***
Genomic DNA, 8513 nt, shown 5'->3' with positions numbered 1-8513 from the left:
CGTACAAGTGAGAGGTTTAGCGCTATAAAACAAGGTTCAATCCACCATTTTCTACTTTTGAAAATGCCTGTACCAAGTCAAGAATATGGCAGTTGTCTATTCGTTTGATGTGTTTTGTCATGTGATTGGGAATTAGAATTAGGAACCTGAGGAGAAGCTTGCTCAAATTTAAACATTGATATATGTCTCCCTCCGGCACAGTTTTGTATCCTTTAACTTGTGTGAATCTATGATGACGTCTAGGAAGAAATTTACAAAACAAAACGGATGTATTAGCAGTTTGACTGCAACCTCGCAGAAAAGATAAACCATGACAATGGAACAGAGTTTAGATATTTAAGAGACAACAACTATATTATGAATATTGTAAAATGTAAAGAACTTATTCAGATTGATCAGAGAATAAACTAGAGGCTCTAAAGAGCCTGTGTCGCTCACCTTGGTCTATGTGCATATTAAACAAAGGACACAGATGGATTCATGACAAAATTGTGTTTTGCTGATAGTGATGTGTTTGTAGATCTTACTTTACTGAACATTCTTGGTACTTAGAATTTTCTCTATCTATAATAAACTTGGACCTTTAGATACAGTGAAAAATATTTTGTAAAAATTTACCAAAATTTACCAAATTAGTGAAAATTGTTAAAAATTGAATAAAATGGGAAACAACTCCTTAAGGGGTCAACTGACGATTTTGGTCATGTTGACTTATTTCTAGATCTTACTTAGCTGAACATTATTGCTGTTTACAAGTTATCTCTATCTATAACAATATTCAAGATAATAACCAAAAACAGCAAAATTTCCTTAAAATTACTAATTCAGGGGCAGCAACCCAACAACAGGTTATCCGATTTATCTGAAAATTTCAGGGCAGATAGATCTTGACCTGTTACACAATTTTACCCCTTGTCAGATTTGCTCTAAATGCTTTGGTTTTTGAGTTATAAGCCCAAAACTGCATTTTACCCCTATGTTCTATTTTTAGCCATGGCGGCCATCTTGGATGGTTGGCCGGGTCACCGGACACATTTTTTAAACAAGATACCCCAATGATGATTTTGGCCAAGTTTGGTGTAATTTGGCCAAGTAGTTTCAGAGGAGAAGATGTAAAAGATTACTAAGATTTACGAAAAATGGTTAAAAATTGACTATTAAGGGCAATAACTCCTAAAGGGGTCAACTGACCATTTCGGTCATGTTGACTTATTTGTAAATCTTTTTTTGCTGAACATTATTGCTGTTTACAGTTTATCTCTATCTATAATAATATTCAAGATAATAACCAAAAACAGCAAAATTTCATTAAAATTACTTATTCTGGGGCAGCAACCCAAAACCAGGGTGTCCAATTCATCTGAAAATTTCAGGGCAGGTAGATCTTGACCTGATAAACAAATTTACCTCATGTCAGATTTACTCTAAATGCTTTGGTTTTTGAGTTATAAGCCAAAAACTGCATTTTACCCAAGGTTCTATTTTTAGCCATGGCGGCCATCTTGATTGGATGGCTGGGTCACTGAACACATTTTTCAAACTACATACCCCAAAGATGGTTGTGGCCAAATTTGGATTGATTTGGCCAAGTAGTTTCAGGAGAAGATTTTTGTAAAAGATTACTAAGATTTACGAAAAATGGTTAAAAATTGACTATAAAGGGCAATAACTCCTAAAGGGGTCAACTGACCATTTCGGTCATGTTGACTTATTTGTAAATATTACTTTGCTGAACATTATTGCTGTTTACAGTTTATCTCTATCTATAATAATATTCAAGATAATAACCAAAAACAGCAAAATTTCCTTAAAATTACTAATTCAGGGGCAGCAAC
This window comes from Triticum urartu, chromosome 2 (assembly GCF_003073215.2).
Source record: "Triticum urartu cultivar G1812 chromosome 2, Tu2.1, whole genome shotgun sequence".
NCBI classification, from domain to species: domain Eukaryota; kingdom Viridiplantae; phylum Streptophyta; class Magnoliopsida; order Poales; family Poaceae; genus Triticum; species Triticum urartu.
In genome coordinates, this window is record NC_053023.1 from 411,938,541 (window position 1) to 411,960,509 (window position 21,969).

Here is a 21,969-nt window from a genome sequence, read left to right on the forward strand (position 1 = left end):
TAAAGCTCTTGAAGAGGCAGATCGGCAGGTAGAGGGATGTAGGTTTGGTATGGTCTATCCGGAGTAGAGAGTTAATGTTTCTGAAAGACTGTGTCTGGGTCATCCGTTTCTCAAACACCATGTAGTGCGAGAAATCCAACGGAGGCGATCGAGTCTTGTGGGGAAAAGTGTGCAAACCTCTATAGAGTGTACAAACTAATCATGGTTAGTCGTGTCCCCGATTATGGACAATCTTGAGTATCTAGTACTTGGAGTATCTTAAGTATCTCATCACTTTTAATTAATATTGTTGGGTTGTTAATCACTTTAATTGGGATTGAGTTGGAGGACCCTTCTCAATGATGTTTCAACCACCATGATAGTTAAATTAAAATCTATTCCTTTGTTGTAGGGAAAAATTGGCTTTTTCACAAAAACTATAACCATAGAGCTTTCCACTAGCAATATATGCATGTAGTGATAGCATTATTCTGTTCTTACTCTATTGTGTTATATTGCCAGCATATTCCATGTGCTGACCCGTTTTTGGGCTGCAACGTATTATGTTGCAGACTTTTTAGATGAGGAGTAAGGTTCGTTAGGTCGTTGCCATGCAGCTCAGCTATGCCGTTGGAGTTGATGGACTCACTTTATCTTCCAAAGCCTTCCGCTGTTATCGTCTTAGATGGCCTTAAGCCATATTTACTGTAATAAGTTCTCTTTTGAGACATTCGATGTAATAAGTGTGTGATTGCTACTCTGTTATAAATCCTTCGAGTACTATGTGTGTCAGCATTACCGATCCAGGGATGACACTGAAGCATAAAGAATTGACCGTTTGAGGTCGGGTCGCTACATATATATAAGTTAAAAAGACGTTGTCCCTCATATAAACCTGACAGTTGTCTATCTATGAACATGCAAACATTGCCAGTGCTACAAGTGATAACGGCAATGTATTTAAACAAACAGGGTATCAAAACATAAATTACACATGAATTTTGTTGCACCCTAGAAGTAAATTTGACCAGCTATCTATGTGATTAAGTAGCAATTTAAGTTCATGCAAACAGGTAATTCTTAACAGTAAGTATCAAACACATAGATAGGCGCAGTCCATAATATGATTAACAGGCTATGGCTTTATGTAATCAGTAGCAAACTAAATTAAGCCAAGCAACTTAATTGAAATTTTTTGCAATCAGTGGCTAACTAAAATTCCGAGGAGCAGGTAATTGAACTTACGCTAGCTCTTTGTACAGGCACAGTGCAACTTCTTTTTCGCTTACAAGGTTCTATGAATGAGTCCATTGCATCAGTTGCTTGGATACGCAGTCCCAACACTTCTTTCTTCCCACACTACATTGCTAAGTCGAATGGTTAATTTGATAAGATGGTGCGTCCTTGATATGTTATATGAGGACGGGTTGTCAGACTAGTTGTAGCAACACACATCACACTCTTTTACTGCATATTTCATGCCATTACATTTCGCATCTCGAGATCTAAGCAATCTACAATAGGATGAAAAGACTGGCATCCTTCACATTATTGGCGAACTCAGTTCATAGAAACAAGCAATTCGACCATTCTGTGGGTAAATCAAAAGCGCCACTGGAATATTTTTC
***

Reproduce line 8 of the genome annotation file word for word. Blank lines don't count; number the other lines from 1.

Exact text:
TAAAGCTCTTGAAGAGGCAGATCGGCAGGTAGAGGGATGTAGGTTTGGTATGGTCTATCCGGAGTAGAGAGTTAATGTTTCTGAAAGACTGTGTCTGGGTCATCCGTTTCTCAAACACCATGTAGTGCGAGAAATCCAACGGAGGCGATCGAGTCTTGTGGGGAAAAGTGTGCAAACCTCTATAGAGTGTACAAACTAATCATGGTTAGTCGTGTCCCCGATTATGGACAATCTTGAGTATCTAGTACTTGGAGTATCTTAAGTATCTCATCACTTTTAATTAATATTGTTGGGTTGTTAATCACTTTAATTGGGATTGAGTTGGAGGACCCTTCTCAATGATGTTTCAACCACCATGATAGTTAAATTAAAATCTATTCCTTTGTTGTAGGGAAAAATTGGCTTTTTCACAAAAACTATAACCATAGAGCTTTCCACTAGCAATATATGCATGTAGTGATAGCATTATTCTGTTCTTACTCTATTGTGTTATATTGCCAGCATATTCCATGTGCTGACCCGTTTTTGGGCTGCAACGTATTATGTTGCAGACTTTTTAGATGAGGAGTAAGGTTCGTTAGGTCGTTGCCATGCAGCTCAGCTATGCCGTTGGAGTTGATGGACTCACTTTATCTTCCAAAGCCTTCCGCTGTTATCGTCTTAGATGGCCTTAAGCCATATTTACTGTAATAAGTTCTCTTTTGAGACATTCGATGTAATAAGTGTGTGATTGCTACTCTGTTATAAATCCTTCGAGTACTATGTGTGTCAGCATTACCGATCCAGGGATGACACTGAAGCATAAAGAATTGACCGTTTGAGGTCGGGTCGCTACATATATATAAGTTAAAAAGACGTTGTCCCTCATATAAACCTGACAGTTGTCTATCTATGAACATGCAAACATTGCCAGTGCTACAAGTGATAACGGCAATGTATTTAAACAAACAGGGTATCAAAACATAAATTACACATGAATTTTGTTGCACCCTAGAAGTAAATTTGACCAGCTATCTATGTGATTAAGTAGCAATTTAAGTTCATGCAAACAGGTAATTCTTAACAGTAAGTATCAAACACATAGATAGGCGCAGTCCATAATATGATTAACAGGCTATGGCTTTATGTAATCAGTAGCAAACTAAATTAAGCCAAGCAACTTAATTGAAATTTTTTGCAATCAGTGGCTAACTAAAATTCCGAGGAGCAGGTAATTGAACTTACGCTAGCTCTTTGTACAGGCACAGTGCAACTTCTTTTTCGCTTACAAGGTTCTATGAATGAGTCCATTGCATCAGTTGCTTGGATACGCAGTCCCAACACTTCTTTCTTCCCACACTACATTGCTAAGTCGAATGGTTAATTTGATAAGATGGTGCGTCCTTGATATGTTATATGAGGACGGGTTGTCAGACTAGTTGTAGCAACACACATCACACTCTTTTACTGCATATTTCATGCCATTACATTTCGCATCTCGAGATCTAAGCAATCTACAATAGGATGAAAAGACTGGCATCCTTCACATTATTGGCGAACTCAGTTCATAGAAACAAGCAATTCGACCATTCTGTGGGTAAATCAAAAGCGCCACTGGAATATTTTTC